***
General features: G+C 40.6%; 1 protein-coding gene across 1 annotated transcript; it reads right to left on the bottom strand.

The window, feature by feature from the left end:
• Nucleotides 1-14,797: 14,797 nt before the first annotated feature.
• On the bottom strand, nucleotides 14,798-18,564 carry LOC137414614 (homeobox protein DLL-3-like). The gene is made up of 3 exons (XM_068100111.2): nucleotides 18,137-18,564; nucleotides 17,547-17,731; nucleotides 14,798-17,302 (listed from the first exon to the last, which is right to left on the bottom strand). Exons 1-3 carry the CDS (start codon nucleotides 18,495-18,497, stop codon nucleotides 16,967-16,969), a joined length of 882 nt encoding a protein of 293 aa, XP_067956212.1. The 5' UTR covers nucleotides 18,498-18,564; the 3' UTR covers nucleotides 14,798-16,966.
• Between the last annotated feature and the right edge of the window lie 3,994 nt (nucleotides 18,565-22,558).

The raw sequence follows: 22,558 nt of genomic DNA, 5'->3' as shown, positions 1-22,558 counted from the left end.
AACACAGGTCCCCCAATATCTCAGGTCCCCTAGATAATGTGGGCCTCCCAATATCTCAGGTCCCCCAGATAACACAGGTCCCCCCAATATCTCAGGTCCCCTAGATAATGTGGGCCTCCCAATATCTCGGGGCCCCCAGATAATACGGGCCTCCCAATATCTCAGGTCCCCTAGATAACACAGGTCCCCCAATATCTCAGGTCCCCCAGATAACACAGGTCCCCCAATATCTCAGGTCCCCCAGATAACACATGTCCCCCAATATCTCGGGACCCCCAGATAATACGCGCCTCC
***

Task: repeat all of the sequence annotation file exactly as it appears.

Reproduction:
General features: G+C 40.6%; 1 protein-coding gene across 1 annotated transcript; it reads right to left on the bottom strand.

The window, feature by feature from the left end:
• Nucleotides 1-14,797: 14,797 nt before the first annotated feature.
• On the bottom strand, nucleotides 14,798-18,564 carry LOC137414614 (homeobox protein DLL-3-like). The gene is made up of 3 exons (XM_068100111.2): nucleotides 18,137-18,564; nucleotides 17,547-17,731; nucleotides 14,798-17,302 (listed from the first exon to the last, which is right to left on the bottom strand). Exons 1-3 carry the CDS (start codon nucleotides 18,495-18,497, stop codon nucleotides 16,967-16,969), a joined length of 882 nt encoding a protein of 293 aa, XP_067956212.1. The 5' UTR covers nucleotides 18,498-18,564; the 3' UTR covers nucleotides 14,798-16,966.
• Between the last annotated feature and the right edge of the window lie 3,994 nt (nucleotides 18,565-22,558).

The raw sequence follows: 22,558 nt of genomic DNA, 5'->3' as shown, positions 1-22,558 counted from the left end.
AACACAGGTCCCCCAATATCTCAGGTCCCCTAGATAATGTGGGCCTCCCAATATCTCAGGTCCCCCAGATAACACAGGTCCCCCCAATATCTCAGGTCCCCTAGATAATGTGGGCCTCCCAATATCTCGGGGCCCCCAGATAATACGGGCCTCCCAATATCTCAGGTCCCCTAGATAACACAGGTCCCCCAATATCTCAGGTCCCCCAGATAACACAGGTCCCCCAATATCTCAGGTCCCCCAGATAACACATGTCCCCCAATATCTCGGGACCCCCAGATAATACGCGCCTCC